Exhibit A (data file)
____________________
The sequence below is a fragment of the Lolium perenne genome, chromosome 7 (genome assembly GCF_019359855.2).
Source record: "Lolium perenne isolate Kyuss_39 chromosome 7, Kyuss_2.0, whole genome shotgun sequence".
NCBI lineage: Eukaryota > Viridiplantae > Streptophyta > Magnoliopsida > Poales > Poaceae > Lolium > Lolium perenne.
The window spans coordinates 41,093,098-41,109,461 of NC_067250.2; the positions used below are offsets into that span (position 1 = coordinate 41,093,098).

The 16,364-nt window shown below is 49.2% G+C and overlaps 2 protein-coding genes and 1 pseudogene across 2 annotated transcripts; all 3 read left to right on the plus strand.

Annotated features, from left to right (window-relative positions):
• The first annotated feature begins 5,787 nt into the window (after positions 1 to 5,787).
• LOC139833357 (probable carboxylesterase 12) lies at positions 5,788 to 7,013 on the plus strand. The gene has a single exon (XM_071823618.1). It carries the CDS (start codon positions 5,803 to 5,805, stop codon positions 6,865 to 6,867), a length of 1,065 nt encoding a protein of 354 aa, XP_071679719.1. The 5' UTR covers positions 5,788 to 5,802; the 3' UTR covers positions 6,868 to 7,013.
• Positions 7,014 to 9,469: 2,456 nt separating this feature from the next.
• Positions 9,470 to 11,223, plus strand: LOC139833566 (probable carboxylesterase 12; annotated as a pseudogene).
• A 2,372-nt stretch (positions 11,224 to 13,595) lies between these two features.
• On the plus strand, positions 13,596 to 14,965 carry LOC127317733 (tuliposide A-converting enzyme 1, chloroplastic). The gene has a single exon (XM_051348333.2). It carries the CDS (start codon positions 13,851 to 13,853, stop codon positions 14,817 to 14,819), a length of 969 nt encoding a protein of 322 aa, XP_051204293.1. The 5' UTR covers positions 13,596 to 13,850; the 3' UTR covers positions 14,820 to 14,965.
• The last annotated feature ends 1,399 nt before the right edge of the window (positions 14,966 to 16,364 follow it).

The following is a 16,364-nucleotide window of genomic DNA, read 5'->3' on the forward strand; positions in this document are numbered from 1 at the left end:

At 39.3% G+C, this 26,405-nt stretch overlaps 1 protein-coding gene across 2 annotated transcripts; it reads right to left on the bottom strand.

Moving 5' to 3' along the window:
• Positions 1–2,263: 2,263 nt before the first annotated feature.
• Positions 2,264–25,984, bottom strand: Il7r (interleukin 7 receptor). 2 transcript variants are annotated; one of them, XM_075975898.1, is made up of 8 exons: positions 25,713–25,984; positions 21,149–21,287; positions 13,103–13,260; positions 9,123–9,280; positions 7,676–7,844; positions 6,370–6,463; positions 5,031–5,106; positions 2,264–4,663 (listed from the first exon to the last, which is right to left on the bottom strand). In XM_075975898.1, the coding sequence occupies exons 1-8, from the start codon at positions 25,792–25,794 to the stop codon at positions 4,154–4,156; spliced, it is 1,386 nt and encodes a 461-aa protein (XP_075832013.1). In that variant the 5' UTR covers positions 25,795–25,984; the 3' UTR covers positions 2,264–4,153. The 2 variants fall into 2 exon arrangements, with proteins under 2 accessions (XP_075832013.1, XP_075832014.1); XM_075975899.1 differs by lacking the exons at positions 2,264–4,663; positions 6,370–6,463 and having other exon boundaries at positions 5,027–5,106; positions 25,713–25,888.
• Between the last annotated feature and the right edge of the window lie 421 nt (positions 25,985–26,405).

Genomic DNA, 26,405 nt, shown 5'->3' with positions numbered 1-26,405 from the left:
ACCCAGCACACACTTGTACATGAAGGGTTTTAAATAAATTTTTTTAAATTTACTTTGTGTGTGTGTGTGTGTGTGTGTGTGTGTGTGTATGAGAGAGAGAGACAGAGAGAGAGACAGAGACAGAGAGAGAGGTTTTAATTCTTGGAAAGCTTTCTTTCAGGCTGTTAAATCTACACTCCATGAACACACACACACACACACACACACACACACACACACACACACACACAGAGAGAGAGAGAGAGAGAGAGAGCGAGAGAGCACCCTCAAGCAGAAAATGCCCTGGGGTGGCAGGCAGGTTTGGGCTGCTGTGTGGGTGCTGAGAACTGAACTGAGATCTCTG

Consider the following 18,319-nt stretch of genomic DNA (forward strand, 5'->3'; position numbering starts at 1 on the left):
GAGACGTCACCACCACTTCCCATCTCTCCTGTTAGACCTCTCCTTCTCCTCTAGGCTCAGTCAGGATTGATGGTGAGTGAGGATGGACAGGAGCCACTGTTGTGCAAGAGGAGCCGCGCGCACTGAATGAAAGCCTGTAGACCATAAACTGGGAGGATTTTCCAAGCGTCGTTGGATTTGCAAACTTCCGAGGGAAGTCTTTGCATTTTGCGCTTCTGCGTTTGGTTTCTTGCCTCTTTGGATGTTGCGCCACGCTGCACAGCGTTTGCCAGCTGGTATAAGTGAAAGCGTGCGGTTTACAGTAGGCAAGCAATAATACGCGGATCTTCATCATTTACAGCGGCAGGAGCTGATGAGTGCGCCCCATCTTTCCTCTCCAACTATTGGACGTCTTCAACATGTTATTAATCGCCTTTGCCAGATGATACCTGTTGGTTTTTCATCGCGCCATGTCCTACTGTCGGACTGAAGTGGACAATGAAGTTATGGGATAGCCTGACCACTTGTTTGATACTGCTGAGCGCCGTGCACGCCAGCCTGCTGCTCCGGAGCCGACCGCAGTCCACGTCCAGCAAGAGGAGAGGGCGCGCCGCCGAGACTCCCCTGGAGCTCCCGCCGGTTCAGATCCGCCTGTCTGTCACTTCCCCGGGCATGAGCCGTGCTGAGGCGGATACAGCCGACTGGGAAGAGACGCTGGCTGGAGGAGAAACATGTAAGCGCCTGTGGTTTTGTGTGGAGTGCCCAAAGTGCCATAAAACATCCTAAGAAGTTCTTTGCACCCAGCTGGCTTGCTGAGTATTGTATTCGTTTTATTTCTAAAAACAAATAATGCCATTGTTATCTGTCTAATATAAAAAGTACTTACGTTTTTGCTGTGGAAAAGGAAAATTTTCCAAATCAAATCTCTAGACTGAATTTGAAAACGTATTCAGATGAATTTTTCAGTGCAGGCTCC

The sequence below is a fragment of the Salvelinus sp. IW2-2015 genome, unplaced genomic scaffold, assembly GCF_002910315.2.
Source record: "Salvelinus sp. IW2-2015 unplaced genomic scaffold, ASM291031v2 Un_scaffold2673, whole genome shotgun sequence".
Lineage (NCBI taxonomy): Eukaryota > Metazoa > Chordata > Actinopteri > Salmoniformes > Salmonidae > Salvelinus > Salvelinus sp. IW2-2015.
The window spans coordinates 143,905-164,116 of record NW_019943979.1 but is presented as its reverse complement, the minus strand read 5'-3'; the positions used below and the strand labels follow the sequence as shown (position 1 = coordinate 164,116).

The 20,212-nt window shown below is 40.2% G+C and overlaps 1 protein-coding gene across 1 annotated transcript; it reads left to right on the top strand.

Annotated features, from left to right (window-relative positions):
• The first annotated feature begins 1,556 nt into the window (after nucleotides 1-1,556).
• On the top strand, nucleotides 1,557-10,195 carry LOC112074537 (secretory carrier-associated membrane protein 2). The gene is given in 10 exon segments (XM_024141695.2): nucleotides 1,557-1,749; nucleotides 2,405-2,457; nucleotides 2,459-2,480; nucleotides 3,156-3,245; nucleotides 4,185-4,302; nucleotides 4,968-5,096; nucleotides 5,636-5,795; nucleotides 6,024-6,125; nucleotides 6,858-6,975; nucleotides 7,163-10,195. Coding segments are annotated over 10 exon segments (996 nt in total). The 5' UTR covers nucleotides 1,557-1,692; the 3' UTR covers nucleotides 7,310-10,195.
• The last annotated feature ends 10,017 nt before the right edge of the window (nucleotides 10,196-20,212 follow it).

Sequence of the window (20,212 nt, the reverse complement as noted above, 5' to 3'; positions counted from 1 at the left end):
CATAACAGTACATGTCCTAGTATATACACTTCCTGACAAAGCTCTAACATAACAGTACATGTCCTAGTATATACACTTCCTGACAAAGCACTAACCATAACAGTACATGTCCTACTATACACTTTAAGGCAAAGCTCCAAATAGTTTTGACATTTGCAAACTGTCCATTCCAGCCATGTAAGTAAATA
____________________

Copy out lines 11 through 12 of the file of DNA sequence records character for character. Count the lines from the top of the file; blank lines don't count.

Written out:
• A 2,372-nt stretch (positions 11,224 to 13,595) lies between these two features.
• On the plus strand, positions 13,596 to 14,965 carry LOC127317733 (tuliposide A-converting enzyme 1, chloroplastic). The gene has a single exon (XM_051348333.2). It carries the CDS (start codon positions 13,851 to 13,853, stop codon positions 14,817 to 14,819), a length of 969 nt encoding a protein of 322 aa, XP_051204293.1. The 5' UTR covers positions 13,596 to 13,850; the 3' UTR covers positions 14,820 to 14,965.